The Spanish Frontier in North America

Front Cover
Yale University Press, 1992 - History - 579 pages
2 Reviews
In 1513, when Ponce de Leon stepped ashore on a beach of what is now Florida, Spain gained its first foothold in North America. For the next three hundred years, Spaniards ranged through the continent building forts to defend strategic places, missions to proselytize Indians, and farms, ranches, and towns to reconstruct a familiar Iberian world. This engagingly written and well-illustrated book presents an up-to-date overview of the Spanish colonial period in North America. It provides a sweeping account not only of the Spaniards' impact on the lives, institutions, and environments of the native peoples but also of the effect of native North Americans on the societies and cultures of the Spanish settlers. With apt quotations and colorful detail, David J. Weber evokes the dramatic era of the first Spanish-Indian contact in North America, describes the establishment, expansion, and retraction of the Spanish frontier, and recounts the forging of a Hispanic empire that ranged from Florida to California. Weber refutes the common assumption that while the English and French came to the New World to settle or engage in honest trade, the Spaniards came simply to plunder. The Spanish missionaries, soldiers, and traders who lived in America were influenced by diverse motives, and Weber shows that their behavior must be viewed in the context of their own time and within their own frame of reference. Throughout his book Weber deals with many other interesting issues, including the difference between English, French, and Spanish treatment of Indians, the social and economic integration of Indian women into Hispanic society, and the reasons why Spanish communities in North America failed to developat the rate that the English settlements did. His magisterial work broadens our understanding of the American past by illuminating a neglected but integral part of the nation's heritage.
  

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Review: The Spanish Frontier in North America

User Review  - Kent - Goodreads

Although a bit dated, this is a wonderful overarching, simple, and succinct history of Spain's presence in the parts of New Spain that would become part of the United States. Read full review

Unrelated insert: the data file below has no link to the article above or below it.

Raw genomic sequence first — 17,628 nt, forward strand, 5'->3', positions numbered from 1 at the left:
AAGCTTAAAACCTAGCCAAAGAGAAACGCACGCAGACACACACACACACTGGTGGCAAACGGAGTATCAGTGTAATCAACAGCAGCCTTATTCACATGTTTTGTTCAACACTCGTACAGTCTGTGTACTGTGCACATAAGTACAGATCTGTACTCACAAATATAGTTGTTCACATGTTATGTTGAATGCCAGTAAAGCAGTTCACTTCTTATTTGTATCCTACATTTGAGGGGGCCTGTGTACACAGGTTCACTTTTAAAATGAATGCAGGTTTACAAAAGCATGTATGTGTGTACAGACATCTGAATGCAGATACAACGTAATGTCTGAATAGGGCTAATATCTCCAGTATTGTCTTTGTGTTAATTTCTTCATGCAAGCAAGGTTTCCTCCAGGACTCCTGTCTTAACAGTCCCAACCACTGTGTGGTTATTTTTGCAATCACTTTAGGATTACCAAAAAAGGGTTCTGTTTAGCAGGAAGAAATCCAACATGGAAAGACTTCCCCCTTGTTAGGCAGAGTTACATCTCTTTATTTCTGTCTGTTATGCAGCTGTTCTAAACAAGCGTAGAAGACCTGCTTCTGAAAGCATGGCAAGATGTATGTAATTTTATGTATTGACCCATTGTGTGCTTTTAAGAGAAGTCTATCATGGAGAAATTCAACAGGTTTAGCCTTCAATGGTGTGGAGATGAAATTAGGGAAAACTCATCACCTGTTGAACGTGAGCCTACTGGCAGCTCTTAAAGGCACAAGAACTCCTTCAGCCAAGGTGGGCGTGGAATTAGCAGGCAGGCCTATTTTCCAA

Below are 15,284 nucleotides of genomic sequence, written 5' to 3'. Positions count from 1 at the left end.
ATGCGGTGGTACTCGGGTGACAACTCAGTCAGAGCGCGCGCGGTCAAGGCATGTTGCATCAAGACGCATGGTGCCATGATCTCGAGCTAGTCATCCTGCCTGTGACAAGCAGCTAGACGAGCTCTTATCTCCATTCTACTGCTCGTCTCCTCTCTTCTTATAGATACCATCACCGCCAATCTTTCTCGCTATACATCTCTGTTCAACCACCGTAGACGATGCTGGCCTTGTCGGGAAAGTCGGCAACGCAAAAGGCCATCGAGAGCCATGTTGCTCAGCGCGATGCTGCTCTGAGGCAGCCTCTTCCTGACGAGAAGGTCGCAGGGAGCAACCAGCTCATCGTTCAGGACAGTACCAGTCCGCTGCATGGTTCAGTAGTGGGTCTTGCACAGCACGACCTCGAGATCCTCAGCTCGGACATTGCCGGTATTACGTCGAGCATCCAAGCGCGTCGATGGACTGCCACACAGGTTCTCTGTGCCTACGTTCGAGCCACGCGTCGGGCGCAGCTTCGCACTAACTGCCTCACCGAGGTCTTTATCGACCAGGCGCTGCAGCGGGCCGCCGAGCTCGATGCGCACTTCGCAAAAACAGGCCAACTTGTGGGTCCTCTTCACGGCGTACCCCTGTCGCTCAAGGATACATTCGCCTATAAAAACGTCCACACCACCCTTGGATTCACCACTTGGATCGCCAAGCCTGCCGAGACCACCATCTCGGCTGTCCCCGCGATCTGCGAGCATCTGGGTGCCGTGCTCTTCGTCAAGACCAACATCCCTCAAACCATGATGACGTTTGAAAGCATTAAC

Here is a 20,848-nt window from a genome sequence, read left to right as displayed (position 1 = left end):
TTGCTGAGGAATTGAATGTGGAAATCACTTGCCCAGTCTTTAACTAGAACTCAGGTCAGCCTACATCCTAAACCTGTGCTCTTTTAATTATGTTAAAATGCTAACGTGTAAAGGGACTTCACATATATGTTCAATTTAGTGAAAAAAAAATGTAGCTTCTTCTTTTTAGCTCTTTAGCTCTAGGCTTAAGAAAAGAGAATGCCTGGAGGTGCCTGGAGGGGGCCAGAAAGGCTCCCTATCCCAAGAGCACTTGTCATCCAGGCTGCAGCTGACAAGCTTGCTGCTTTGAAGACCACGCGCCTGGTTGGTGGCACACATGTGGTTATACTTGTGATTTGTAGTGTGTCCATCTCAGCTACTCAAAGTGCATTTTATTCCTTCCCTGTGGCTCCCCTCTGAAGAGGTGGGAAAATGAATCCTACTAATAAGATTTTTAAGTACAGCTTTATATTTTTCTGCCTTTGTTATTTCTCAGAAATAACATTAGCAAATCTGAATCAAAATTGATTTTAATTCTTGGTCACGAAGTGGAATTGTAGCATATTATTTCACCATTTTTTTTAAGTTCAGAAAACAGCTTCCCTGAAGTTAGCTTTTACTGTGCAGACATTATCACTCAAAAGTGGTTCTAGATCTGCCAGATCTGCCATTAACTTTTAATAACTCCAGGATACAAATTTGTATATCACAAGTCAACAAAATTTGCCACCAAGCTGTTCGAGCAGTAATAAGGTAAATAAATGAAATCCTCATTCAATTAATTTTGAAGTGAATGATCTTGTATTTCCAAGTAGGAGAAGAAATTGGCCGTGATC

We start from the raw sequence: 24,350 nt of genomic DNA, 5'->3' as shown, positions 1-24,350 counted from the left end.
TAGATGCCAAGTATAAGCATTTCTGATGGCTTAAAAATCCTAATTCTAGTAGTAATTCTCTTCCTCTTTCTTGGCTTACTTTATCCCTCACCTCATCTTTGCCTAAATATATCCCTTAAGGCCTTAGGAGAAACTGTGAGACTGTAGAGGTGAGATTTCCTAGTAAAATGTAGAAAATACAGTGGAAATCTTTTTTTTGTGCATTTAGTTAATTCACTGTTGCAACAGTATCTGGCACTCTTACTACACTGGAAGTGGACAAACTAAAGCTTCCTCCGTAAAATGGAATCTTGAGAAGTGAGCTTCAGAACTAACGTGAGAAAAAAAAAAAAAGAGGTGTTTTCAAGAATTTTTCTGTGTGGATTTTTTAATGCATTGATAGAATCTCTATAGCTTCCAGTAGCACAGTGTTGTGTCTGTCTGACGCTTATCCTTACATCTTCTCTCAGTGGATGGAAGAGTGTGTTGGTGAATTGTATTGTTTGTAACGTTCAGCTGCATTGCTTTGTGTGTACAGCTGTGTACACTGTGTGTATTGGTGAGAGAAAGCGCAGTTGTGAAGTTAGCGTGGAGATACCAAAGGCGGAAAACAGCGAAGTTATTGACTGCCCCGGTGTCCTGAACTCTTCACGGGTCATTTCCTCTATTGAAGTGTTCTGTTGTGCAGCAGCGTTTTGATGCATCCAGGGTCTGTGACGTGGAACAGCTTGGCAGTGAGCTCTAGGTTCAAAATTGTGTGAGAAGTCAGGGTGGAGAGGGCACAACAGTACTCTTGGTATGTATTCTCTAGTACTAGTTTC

Review: The Spanish Frontier in North America

User Review  - Angel - Goodreads

I remember reading this during my teaching days, but apparently lacked the time to make notes about it, since I only found in my journal a mention I read it. Overall, it is a thick history book. While the subject was interesting, the prose was very slow. Read full review

Contents

Introduction
1
Castillo of San Marcos St Augustine
2
Palace of the Governors Santa Fe
3
Mission San Xavier del Bac
4
q Worlds Apart
14
The Zuni pueblo of Hawikuh Cibola
16
Santiago
21
Reckoning latitude
26
Panorama of New Orleans 1765
200
Antonio de Ulloa
201
q Indian Raiders and the Reorganization
204
Plan of El Paso 1766
208
PlanofTubac 1766
210
Carlos III 175988
215
Plan of the presidio of Santa Fe 1791
218
A soldado de cuera
219

Pictograph of Spaniards on horseback
27
Plan of the castillo de San Marcos
28
First Encounters
30
Alonso Alvarez de Pinedas Gulf of Mexico 1519
35
Diego Riberos map 1529
39
Viceroy Antonio de Mendoza
45
Zuni pueblo by Ben Wittick
47
A Timucuan queen elect
53
Map of America 1601
57
Plan of Fort Caroline 1564
61
Menendez de Aviles
62
Felipe II 155698
63
Deaths of the Spanish Jesuits in Virginia
73
Plan of Drakes attack on St Augustine 1586
76
Juan de Onates inscription at El Morro
83
Acoma pueblo
85
St Francis of Assisi
93
Conquistadores of the Spirit
97
A palisaded Timucuan town
102
The devil at the confessional
109
Exploitation Contention and Rebellion
122
Diego de Vargas
138
Our Lady of the Conquest
140
Plan to fortify the mission of Santa Catalina deGuale 1691
143
Map of Pensacola Bay 1698
157
Map of northern New Spain and the Gulf of Mexico 1717
164
Plan of villa presidio and missions of San Antonio circa 1730
165
Villasurs last stand
170
q Commercial Rivalry Stagnation
172
Plan of Los Adaes 1767
173
Destruction of Mission San Saba
190
Teodoro de Croix
225
Bernardo de Galvez
228
Spanish musket
229
A Comanche warrior
232
Jose de Galvez
238
Map of Monterey Bay 1603
245
Juan Bautista de Anza
251
Map of the Great Basin 1778
255
The presidio of San Francisco
258
A leatherjacketted soldier at Monterey
260
The presidio of Monterey
261
The Capture of Pensacola by Bernardo de Galvez
269
The governors house St Augustine
273
Dances held for Malaspina at Nootka
287
Spanish settlement at Neah Bay
288
Frontiers and Frontier Peoples Transformed
302
Blacksmith shop at Zuni pueblo
304
Caddos near Nacogdoches
305
Wife of a soldier of Monterey
315
St George Street St Augustine
318
St Francis painted on hide
319
Plan of San Antonio circa 1730
321
Plan of San Antonio 1767
322
Plan of New Orleans 1801
323
Plan of Santa Fe 1766
324
The Spanish Legacy
335
Abbreviations
361
Select Bibliography
496
Index
555
Copyright

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About the author (1992)

David J. Weber is Professor and Chairman of the Department of History at Southern Methodist University. He has thought at San Diego State University, at the University of Costa Rica as a Fulbright -Hays Lecturer, and in Spain and Mexico. He is author or editor of nine books and many articles on the American Southwest.

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